There was a time when newspapers were as common on American breakfast tables as coffee and orange juice. Today, though, most Americans get their news from radio and television - and when they do read a paper, more and more of them are doing so online.
Circulation among 814 of America's largest newspapers dropped by nearly 2% during the 6 months between October 2004 and March 2005, according to the Audit Bureau of Circulations, a non-profit group that tracks the number of paid newspaper subscriptions in the United States.
This comes as no surprise to Scott Althaus, who teaches Communications at the University of Illinois, Urbana-Champagne. He says by this point, the story of the newspaper's decline in America is an old and familiar one. "From the middle of the 19th century up to the 1930s, the circulation of newspapers in American households had been on the rise," Professor Althaus says. "But that began dropping off through the 40s with the growth of radio. And then when television started coming into the scene in the 1950s, and particularly in the 1960s, the slope of that decline began to increase."
Newspaper circulation has continued to decline over the last 2 decades, even though radio and television are no longer "new" forms of media. That is because other forces are at work. The Internet is one of them. People who read the paper online are not counted in formal, circulation numbers, because they do not see many of the ads featured in printed editions of the paper - and advertising dollars are ultimately what circulation numbers are all about.
There is also the impact of a new federal anti-telemarketing law to be considered. Passed in 2003, it allows people to prohibit telemarketers from calling them, and John Murray, Vice President of Circulation Marketing for the Newspaper Association of America, says the law hit publishers hard. "Telemarketing is the most popular way of selling newspaper subscriptions," says Mr. Murray. "So it became more difficult for newspapers to sell subscriptions at the volume that they had in the past, and newspapers are busy changing their marketing strategies."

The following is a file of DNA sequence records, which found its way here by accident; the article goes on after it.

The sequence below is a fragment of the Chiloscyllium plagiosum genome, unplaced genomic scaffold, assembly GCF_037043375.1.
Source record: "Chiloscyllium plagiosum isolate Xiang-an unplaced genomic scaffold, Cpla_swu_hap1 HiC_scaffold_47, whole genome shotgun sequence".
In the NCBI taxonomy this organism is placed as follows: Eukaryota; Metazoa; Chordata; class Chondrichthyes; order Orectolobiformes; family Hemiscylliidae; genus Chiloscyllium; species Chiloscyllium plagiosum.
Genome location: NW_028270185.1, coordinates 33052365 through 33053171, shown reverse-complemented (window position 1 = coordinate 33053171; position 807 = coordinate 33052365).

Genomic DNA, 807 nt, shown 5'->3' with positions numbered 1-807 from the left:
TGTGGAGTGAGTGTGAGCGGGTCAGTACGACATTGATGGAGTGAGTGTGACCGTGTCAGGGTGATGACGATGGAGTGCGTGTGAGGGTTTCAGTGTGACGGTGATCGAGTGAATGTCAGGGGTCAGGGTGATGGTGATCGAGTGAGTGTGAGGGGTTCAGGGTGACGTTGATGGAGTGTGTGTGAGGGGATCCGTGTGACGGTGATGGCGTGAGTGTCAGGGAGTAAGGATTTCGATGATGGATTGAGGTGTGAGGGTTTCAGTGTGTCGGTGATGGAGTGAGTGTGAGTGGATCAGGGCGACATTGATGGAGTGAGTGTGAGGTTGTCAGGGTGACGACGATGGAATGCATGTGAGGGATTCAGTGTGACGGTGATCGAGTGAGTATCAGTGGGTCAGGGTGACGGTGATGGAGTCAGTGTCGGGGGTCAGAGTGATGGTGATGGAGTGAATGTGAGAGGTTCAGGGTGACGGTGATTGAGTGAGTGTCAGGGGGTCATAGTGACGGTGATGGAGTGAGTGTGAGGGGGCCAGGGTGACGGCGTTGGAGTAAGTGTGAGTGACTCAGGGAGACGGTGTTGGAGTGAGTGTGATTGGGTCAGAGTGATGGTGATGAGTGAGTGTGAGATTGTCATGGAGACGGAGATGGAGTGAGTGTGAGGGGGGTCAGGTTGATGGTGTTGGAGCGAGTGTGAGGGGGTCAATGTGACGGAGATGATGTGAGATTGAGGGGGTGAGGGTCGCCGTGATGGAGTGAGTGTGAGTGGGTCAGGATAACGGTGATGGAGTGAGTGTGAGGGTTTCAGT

The key to those new marketing strategies, says John Murray, is convenience and accessibility - particularly when it comes to the elusive 18 to 35 year-old-age bracket, which traditionally does not read newspapers, but which advertisers are anxious to reach. To that end, newspapers have started to set up subscription tables in grocery stores and coffee houses.
They have also resorted to some old-fashioned hawking, what Rube Delancy does every morning outside a subway station in lower Manhattan. "There are some days I give out 1,400, and there are some days I give out 900," Mr. Delancy says, as he greets commuters rising out of the depths of New York's transit system. "But the average is between 10 to 1,400."
The paper Rube Delancy passes out, Metro, has the added convenience of being free. It is one of a number of free dailies that have cropped up in American cities over the last 2 or 3 years. Featuring lots of entertainment news and abridged articles about domestic and international affairs, these dailies are deliberately aimed at younger readers.
Many are put out by the same companies that publish standard newspapers - such as Express, which was launched two years ago by the Washington Post Company. But John Murray cautions that traditional newspapers should not see these free dailies as a stepping stone to increased circulation. "These publishing companies who are producing these free dailies are recouping some of the readers that they have lost in their traditional newspaper," he says. "But I think it would be a mistake for newspapers to view it only with the goal in mind of switching them to their traditional model. Some may never switch."
Recognizing that possibility, more and more newspaper companies have begun adopting different business models - offering a number of media platforms in addition to the traditional newspaper. A classic example is the Chicago Tribune Company. In addition to the Chicago Tribune the company publishes 11 other local newspapers, in cities as far away as Los Angeles and New York. It also operates 27 local television stations in 22 cities.
Professor Scott Althaus of the University of Illinois says this cross-media ownership can be misleading - particularly in cities like Chicago, where the Tribune company owns the local paper and 2 seemingly separate TV news stations. "Unless you know the ownership structure," he says, "You wouldn't know that the editors of those 2 (TV) channels share common space in an editorial room. So they can just reach across the desk and alert one another to the big stories of the day."
The result, according to Scott Althaus, is that there is not always a lot of variety in the news. Nevertheless he - and many other media experts - believe that this sort of business consolidation is the future of news in America - and while no one predicts newspapers will become obsolete anytime soon, the fast-growing market for news and information does mean traditional newspapers will have to work much harder to keep their hold on American readers.